Code Clean Up With Mathf.Clamp
In the last article about Pseudocode, we create an If statement and an If Else statement that restricted the movement boundaries of our Player GameObject on the Y-axis.
Basically, we said that when the Player GameObject reaches 1.5 on the Y-Axis, it cannot go any higher on the screen, and if it reaches -3.8 on the bottom of the screen, it cannot go any lower. This did accurately reflect our Pseudocode, but there is a more optimized way to achieve the same result with fewer lines of code. By creating a space on the screen with a maximum and minimum height that the Player GameObject could navigate within, we were effectively creating a clamp on the Y-axis, and there is a function just for this operation called Mathf.Clamp.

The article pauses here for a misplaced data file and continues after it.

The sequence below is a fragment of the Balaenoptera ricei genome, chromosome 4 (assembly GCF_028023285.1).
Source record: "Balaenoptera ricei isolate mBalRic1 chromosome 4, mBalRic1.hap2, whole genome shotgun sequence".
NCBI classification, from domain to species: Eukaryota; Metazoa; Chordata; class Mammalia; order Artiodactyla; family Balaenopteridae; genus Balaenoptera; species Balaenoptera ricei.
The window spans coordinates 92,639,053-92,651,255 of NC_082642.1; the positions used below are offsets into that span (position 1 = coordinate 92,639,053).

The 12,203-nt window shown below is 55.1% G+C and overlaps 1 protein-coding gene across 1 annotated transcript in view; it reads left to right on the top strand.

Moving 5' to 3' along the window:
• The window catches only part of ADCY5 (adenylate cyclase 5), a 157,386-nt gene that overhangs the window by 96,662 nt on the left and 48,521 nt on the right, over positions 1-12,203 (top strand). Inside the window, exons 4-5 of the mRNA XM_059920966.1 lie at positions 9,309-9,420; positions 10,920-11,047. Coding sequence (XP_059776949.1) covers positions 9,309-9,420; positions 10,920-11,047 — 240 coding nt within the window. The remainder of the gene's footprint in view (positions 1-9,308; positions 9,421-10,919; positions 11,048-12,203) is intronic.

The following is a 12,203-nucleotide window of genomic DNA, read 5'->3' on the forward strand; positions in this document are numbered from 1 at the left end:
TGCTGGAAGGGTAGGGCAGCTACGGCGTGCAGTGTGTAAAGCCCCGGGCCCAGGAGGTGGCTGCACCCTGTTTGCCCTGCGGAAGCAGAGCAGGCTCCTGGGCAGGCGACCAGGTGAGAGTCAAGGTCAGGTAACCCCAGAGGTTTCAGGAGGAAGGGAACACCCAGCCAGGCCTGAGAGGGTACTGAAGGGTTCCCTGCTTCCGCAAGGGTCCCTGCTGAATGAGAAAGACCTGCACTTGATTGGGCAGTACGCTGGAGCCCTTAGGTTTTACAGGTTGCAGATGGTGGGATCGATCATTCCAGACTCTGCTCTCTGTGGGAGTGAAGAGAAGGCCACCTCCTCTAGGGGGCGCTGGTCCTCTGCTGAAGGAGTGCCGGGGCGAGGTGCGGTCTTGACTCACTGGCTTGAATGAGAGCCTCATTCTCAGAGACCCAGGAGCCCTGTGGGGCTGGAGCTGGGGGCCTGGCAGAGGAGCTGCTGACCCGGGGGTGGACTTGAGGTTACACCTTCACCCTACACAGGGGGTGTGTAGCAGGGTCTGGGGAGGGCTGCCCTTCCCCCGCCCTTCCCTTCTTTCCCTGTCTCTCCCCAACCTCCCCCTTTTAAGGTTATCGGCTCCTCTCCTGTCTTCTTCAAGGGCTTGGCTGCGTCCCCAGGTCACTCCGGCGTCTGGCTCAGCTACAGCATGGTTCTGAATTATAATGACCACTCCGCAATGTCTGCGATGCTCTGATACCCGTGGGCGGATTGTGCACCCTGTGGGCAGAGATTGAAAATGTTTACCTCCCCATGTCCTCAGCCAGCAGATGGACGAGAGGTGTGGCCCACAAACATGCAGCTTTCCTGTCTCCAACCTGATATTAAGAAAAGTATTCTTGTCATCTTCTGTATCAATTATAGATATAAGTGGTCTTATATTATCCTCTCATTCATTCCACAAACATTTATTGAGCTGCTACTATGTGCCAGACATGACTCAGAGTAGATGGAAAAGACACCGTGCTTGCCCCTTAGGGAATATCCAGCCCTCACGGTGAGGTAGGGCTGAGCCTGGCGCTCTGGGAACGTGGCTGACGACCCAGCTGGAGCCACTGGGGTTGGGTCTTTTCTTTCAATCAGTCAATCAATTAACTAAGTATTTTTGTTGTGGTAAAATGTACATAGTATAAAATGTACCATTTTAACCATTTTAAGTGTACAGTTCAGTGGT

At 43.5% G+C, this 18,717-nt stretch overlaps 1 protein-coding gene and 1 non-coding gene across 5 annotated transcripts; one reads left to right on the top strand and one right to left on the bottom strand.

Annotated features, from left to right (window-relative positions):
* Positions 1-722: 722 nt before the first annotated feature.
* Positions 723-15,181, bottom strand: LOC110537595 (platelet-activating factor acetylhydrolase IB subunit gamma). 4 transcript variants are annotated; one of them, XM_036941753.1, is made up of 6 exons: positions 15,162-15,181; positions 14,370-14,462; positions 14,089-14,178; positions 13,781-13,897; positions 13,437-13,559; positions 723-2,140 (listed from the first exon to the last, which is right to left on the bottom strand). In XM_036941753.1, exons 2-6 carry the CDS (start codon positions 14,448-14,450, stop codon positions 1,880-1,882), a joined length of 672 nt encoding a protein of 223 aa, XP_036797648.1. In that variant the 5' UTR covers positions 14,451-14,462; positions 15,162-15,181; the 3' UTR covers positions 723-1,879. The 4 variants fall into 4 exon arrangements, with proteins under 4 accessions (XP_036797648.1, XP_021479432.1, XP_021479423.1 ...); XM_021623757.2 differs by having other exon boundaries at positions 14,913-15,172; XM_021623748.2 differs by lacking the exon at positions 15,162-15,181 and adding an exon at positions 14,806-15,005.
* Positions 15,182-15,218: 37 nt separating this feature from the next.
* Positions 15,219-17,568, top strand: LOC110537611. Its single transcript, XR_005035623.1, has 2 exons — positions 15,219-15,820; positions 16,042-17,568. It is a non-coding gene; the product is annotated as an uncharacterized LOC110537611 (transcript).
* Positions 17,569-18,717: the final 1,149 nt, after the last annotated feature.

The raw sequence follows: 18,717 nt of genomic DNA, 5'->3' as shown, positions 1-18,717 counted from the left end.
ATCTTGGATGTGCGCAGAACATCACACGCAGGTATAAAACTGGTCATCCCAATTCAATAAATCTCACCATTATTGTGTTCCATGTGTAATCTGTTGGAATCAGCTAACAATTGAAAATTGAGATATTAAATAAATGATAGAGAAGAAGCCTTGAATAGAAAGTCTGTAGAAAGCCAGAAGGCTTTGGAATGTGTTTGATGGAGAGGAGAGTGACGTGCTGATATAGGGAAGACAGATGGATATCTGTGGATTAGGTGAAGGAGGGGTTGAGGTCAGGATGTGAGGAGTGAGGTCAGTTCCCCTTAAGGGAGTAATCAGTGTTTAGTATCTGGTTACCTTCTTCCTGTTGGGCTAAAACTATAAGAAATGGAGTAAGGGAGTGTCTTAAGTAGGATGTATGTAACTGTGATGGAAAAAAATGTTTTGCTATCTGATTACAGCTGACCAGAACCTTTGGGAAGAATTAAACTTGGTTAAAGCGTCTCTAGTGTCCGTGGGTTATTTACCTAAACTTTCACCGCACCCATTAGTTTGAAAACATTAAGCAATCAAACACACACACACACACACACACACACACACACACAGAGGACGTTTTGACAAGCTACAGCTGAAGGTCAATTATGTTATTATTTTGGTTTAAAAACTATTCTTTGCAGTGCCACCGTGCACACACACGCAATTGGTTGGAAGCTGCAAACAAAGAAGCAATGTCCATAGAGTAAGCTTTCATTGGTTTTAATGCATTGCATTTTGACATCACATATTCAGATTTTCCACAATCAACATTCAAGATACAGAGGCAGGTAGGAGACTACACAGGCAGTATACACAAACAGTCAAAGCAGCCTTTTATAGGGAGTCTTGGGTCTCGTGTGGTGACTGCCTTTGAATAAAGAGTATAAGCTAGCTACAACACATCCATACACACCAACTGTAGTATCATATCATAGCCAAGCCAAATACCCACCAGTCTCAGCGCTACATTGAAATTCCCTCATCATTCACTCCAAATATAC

Mathf.Clamp can be used to create a clamp between a minimum and maximum set of float values, and in our case, our minimum and maximum height on the Y-axis. To use Mathf.Clamp, we must identify what is that we are clamping, for us it is the Y-axis, so we would use transform.position.y, and what the minimum and maximum values are, which is -3.8f and 1.5f. Here is what that looks like:
Now, by itself, we cannot use this line as this only works out the position for the Y-axis. So, just as we did within the If statement, we will need to create a new Vector3 and use our Mathf.Clamp function as the Y-axis value. Here is what the full code will look like:
To break this down, we are generating a new position for the Transform of the Player GameObject within a new Vector3 that has a clamped boundary between 1.5 and -3.8 on the Y-axis on our screen.
We have effectively optimized our code by consolidating 4 lines into just one line of code with the same end-result.